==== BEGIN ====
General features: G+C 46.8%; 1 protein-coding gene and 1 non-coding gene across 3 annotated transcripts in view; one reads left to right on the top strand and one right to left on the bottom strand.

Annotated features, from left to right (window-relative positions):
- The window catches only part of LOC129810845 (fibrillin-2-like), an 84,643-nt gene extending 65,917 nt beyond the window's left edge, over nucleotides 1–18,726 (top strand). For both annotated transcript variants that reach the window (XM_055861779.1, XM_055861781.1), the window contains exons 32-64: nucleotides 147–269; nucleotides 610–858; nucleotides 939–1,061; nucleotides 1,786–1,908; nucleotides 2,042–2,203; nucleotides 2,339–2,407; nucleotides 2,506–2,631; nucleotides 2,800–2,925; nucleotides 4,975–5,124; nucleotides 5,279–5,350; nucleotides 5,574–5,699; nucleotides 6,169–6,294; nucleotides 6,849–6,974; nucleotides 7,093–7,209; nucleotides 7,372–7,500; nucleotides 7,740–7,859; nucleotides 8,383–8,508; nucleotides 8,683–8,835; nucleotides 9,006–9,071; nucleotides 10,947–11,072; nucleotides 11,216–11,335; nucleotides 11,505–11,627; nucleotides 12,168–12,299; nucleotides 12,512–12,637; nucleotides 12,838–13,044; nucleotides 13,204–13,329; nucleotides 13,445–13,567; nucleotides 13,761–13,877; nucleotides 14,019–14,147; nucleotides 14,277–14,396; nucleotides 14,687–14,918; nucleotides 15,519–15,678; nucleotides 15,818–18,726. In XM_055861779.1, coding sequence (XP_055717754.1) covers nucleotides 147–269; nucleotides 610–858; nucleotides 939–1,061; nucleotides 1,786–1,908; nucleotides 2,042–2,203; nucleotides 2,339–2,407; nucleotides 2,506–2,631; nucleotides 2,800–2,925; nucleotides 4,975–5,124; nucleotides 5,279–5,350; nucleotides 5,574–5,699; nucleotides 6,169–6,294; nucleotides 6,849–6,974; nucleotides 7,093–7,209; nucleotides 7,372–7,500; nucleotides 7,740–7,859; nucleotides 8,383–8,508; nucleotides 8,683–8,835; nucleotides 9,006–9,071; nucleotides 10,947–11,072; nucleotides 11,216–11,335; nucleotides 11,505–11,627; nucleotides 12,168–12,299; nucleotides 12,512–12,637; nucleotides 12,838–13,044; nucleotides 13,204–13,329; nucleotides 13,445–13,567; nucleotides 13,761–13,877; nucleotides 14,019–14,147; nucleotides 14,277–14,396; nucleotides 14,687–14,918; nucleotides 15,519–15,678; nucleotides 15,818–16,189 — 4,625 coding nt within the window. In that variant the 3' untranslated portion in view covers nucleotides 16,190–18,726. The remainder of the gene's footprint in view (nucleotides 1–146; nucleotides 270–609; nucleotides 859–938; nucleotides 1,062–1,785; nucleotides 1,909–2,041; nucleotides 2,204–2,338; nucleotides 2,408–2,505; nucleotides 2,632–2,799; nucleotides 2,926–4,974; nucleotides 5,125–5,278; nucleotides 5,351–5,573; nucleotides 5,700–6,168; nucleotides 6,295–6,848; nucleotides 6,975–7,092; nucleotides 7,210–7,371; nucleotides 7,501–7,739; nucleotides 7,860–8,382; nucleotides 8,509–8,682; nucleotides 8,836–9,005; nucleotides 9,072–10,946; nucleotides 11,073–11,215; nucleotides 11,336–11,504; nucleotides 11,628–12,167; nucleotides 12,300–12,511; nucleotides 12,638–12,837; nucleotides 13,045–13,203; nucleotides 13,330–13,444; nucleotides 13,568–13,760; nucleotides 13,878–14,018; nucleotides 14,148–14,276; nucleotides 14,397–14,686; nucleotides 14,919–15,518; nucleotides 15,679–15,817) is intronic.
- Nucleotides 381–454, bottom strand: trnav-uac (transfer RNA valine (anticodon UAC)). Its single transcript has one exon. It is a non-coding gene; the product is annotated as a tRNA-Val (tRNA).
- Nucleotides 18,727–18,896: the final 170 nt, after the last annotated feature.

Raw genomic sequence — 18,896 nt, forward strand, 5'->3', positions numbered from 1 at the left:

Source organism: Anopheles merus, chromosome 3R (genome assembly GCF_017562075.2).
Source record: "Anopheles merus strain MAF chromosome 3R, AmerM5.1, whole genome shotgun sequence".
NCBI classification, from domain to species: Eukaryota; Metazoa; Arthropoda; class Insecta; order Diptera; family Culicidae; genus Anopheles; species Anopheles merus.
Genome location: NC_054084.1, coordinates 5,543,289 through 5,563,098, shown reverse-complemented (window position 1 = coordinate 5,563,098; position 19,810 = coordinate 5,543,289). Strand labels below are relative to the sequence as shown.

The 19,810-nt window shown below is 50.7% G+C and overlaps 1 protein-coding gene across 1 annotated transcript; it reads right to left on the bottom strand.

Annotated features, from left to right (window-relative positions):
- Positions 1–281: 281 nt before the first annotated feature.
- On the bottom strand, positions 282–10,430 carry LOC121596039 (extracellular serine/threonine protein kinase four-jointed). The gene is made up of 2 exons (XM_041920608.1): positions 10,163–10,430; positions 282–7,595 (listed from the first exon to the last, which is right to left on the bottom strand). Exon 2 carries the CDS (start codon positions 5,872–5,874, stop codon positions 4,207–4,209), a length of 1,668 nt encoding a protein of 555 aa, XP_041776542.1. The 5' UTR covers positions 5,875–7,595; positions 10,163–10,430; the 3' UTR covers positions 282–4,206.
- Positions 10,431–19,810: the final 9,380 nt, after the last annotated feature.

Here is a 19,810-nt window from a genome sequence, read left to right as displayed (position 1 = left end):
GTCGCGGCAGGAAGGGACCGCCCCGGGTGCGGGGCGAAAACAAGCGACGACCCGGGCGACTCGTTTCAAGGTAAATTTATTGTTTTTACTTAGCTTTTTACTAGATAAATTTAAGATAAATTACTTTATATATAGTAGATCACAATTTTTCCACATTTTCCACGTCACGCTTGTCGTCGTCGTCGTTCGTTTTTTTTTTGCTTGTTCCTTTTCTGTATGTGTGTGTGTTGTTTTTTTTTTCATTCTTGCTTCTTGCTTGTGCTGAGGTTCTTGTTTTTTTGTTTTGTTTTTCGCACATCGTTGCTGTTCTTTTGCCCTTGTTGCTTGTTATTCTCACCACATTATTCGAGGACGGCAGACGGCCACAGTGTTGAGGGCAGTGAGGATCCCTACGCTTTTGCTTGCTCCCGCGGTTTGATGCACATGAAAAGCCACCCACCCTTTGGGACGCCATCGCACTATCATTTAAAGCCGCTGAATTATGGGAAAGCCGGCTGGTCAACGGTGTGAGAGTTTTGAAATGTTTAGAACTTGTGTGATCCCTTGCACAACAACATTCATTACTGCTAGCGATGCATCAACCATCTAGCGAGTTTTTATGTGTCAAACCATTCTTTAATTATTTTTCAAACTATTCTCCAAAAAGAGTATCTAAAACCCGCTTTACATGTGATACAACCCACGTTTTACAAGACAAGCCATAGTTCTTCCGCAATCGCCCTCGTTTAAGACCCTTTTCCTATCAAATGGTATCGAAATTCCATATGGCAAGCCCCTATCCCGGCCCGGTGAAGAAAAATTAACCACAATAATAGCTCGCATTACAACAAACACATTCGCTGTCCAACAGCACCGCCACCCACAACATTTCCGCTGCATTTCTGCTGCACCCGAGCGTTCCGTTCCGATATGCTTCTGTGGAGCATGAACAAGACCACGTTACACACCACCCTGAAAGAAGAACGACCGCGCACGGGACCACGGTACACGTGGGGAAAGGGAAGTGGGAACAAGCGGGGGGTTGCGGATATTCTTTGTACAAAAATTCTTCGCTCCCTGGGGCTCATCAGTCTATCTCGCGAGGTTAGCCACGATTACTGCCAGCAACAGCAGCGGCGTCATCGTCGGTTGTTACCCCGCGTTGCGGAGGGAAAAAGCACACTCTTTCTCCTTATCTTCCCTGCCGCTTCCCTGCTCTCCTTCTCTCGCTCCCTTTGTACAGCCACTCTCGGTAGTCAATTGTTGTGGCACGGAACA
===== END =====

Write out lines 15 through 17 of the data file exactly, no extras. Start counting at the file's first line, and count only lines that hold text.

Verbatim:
- Positions 10,431–19,810: the final 9,380 nt, after the last annotated feature.

Here is a 19,810-nt window from a genome sequence, read left to right as displayed (position 1 = left end):
GTCGCGGCAGGAAGGGACCGCCCCGGGTGCGGGGCGAAAACAAGCGACGACCCGGGCGACTCGTTTCAAGGTAAATTTATTGTTTTTACTTAGCTTTTTACTAGATAAATTTAAGATAAATTACTTTATATATAGTAGATCACAATTTTTCCACATTTTCCACGTCACGCTTGTCGTCGTCGTCGTTCGTTTTTTTTTTGCTTGTTCCTTTTCTGTATGTGTGTGTGTTGTTTTTTTTTTCATTCTTGCTTCTTGCTTGTGCTGAGGTTCTTGTTTTTTTGTTTTGTTTTTCGCACATCGTTGCTGTTCTTTTGCCCTTGTTGCTTGTTATTCTCACCACATTATTCGAGGACGGCAGACGGCCACAGTGTTGAGGGCAGTGAGGATCCCTACGCTTTTGCTTGCTCCCGCGGTTTGATGCACATGAAAAGCCACCCACCCTTTGGGACGCCATCGCACTATCATTTAAAGCCGCTGAATTATGGGAAAGCCGGCTGGTCAACGGTGTGAGAGTTTTGAAATGTTTAGAACTTGTGTGATCCCTTGCACAACAACATTCATTACTGCTAGCGATGCATCAACCATCTAGCGAGTTTTTATGTGTCAAACCATTCTTTAATTATTTTTCAAACTATTCTCCAAAAAGAGTATCTAAAACCCGCTTTACATGTGATACAACCCACGTTTTACAAGACAAGCCATAGTTCTTCCGCAATCGCCCTCGTTTAAGACCCTTTTCCTATCAAATGGTATCGAAATTCCATATGGCAAGCCCCTATCCCGGCCCGGTGAAGAAAAATTAACCACAATAATAGCTCGCATTACAACAAACACATTCGCTGTCCAACAGCACCGCCACCCACAACATTTCCGCTGCATTTCTGCTGCACCCGAGCGTTCCGTTCCGATATGCTTCTGTGGAGCATGAACAAGACCACGTTACACACCACCCTGAAAGAAGAACGACCGCGCACGGGACCACGGTACACGTGGGGAAAGGGAAGTGGGAACAAGCGGGGGGTTGCGGATATTCTTTGTACAAAAATTCTTCGCTCCCTGGGGCTCATCAGTCTATCTCGCGAGGTTAGCCACGATTACTGCCAGCAACAGCAGCGGCGTCATCGTCGGTTGTTACCCCGCGTTGCGGAGGGAAAAAGCACACTCTTTCTCCTTATCTTCCCTGCCGCTTCCCTGCTCTCCTTCTCTCGCTCCCTTTGTACAGCCACTCTCGGTAGTCAATTGTTGTGGCACGGAACA